ITALY NEWS

Nestl apology not accepted

Italian health minister to continue lawsuit over milk dispute
(issue no. 21/2005 / December 1, 2005)

Italian Health Minister Francesco Storace stated on Friday, November 25 that he would continue with his lawsuit against Nestlé CEO Peter Brabeck, despite a formal letter of apology for the dispute that was created over the seizure of contaminated baby milk. Brabeck’s letter included a complete apology for any damages that may have been caused by his false statements over the pastfew days. Nevertheless, Minister Storace said he would press ahead with his lawsuit.

 

On the preceding Tuesday, Italian police said they seized 30 million litres of Nestlé baby milk after tests showed they contained traces of a chemical compound, IsopropilThioXantone (ITX), used in the printing of the company’s logo and design on the milk cartons. Laboratory tests carried out by regional health authorities in the Marche region confirmed there were traces of ITX in the milk in a number of cartons, although they did not show that the traces were toxic, police said.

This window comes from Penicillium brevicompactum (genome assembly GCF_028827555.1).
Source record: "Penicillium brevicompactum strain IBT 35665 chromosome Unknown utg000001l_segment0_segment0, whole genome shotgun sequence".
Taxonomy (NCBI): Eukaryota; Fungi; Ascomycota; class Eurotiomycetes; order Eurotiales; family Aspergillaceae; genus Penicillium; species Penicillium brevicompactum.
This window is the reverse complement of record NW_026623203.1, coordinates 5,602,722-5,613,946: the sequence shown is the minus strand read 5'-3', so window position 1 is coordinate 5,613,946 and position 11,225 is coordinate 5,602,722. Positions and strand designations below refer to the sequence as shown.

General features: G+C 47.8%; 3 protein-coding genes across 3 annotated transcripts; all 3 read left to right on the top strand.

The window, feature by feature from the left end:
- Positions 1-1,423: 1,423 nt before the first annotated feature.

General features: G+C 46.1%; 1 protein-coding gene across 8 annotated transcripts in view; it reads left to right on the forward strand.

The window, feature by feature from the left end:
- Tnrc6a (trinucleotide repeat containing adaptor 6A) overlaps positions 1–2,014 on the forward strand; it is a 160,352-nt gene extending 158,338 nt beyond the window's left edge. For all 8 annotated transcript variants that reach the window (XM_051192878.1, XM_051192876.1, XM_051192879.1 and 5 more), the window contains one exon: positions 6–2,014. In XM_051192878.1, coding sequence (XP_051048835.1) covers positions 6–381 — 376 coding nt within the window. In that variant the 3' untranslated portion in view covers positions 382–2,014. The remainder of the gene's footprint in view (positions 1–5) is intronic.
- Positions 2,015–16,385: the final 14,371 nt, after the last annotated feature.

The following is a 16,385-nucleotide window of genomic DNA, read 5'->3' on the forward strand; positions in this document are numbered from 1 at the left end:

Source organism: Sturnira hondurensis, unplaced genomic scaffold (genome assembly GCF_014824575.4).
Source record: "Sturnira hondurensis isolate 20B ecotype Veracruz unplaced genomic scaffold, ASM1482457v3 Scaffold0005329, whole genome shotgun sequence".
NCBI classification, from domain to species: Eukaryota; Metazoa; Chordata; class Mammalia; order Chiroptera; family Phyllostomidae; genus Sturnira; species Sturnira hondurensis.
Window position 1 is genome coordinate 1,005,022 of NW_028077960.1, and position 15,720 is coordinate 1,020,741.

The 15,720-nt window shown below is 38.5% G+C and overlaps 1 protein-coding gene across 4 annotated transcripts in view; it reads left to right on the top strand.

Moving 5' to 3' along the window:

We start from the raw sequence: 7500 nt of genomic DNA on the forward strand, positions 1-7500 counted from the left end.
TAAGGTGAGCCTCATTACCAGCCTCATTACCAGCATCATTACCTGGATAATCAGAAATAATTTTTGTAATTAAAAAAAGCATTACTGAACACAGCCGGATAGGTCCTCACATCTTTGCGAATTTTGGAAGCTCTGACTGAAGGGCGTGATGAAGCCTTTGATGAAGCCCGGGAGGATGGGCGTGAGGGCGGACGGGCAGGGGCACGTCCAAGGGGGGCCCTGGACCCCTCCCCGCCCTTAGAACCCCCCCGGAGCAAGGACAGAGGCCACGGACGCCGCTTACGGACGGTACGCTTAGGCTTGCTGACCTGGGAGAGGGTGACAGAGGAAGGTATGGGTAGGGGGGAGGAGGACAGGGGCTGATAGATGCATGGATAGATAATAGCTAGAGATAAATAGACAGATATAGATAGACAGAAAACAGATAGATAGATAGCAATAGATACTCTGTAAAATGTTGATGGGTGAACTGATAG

In full-page advertisements placed in leading Italian newspapers, Nestlé said the recall of the potentially contaminated products in Italy, France, Spain, and Portugal was a measure of precaution for consu-mers. The Swiss food corporation had also accused Italy of blowing the incident out of proportion, reiterating that the recall was a precautionary move.

 

Storace is suing Brabeck for alleging that his mini-stry knew about the problem as far back as July and not in September, when he alerted the European Union. In his letter, Brabeck withdrew claims that Nestlé had agreed with EU and Italy’s Health Ministry back in July that the possibly tainted products should be allowed to expire while Nestlé changed the production process for future products.Brabeck apologised for his accusations, writing that a lapse in memory led him to date the contacts with the health ministry to July rather than September.

TF Classifieds

 

Features

 

Articles

 

Community

Special Issues